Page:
Pastor Huggenvik was my childhood pastor. When my father died, he became a second father to me.  He was a Norwegian pietist, pretty like the Swedish pietists who have led this congregation from time to time. Those old pietists were a conservative lot.  They were filled with the love of the Gospel, but they were conservative.  Pastor Huggenvik for example, did not allow girls to serve as acolytes.  When acolytes started to wear tennis shoes in worship, he put a stop to that as well.  He ended up living in Sun City West in Phoenix.  I visited him several years ago and went to his morning coffee group. These were a group of a half dozen retired Norwegian pietist pastors.  Their conversation that day consisted of a long list of complaints about the state of Lutheran Churches. When one of them said, “This certainly isn’t MY church anymore,” I had to respond.  “Well,” I said,” you are right, but it has never been YOUR church, it is Jesus’s church.”  That pretty much ended the conversation, they knew I was right. Realities may change but God’s promise does not. Your reality shapes who you are, it may change from time to time, AND YET it is God’s promise that abides.

We stand on the shoulders of those faithful people who lived into Gods promise because they knew that “Faith is the assurance of things hoped for, the conviction of things not seen.”

Depending on who does the counting there are hundreds of God’s promises found in scripture. At the edge of the Red Sea Moses and the Israelites see pharaohs army pursing them. They are certain to be captured. And yet.  God makes a way. Childless in their old age Abraham and Sarah have no one to carry on their name.  And yet… along comes Isaac.  Little David, a poor shepherd boy faces off with the giant philistine warrior Goliath. Certain to lose this death match…and yet God brings him the victory.  A hemorrhaging woman, suffering for years, and yet touching the hem of his garment ,Jesus heals her and gives her life back to her. Facing the harsh realities of a broken world God’s promise is certain that we might live into the reality of God’ intentions.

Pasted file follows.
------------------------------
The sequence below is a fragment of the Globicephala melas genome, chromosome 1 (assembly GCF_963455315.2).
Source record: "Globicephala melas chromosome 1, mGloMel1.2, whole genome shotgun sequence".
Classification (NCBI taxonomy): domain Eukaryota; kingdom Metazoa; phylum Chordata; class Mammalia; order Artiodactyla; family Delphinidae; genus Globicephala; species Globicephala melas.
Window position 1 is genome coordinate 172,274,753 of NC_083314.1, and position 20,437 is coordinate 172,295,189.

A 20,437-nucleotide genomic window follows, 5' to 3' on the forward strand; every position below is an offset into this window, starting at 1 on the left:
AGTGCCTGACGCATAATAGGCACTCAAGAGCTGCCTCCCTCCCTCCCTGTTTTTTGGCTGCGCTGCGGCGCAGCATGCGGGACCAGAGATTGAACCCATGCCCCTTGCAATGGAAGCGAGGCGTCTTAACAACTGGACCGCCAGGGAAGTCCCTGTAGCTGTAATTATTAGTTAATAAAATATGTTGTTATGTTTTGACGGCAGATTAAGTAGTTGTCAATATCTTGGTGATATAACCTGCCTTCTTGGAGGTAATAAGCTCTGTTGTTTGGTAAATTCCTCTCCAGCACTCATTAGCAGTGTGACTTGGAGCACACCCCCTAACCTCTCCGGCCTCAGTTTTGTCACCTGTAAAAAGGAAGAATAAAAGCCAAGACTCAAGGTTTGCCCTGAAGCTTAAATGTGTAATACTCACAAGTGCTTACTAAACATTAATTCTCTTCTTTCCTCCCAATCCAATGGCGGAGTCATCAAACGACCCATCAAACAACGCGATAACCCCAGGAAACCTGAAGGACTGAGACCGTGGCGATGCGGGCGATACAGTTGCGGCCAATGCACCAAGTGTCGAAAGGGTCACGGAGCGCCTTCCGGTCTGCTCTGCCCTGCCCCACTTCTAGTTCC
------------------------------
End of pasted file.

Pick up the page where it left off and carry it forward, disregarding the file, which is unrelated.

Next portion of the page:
It is Labor Day weekend.  We all know what is coming.  Students will be returning to classes.  The transition begins from baseball to football. Leaves begin to turn. Cooler nights  signal the approaching winter. For churches September marks the resumption of a host of activities replete with worship schedule changes, confirmation classes, choirs begin to practice again.

We don’t have any idea what tomorrow will bring in terms of the pandemic.  We pray for those impacted by this week’s hurricane. We hope and we dream that the wildfires in the west will subside. We pray for our soldiers and the people of Afghanistan This may be your first Sunday back at Augustana for a while.  You have discovered that it is Pastor Arne and not Pastor Aune who is in the pulpit.  That reality has changed. While I share your faith that God has a senior pastor in mind for you, we don’t know who or when.  AND YET, we may stand on the shoulders of our mothers and fathers in the faith. AND YET our reality, our vantage point, different as it may be gives us  confidence to live into Gods promise.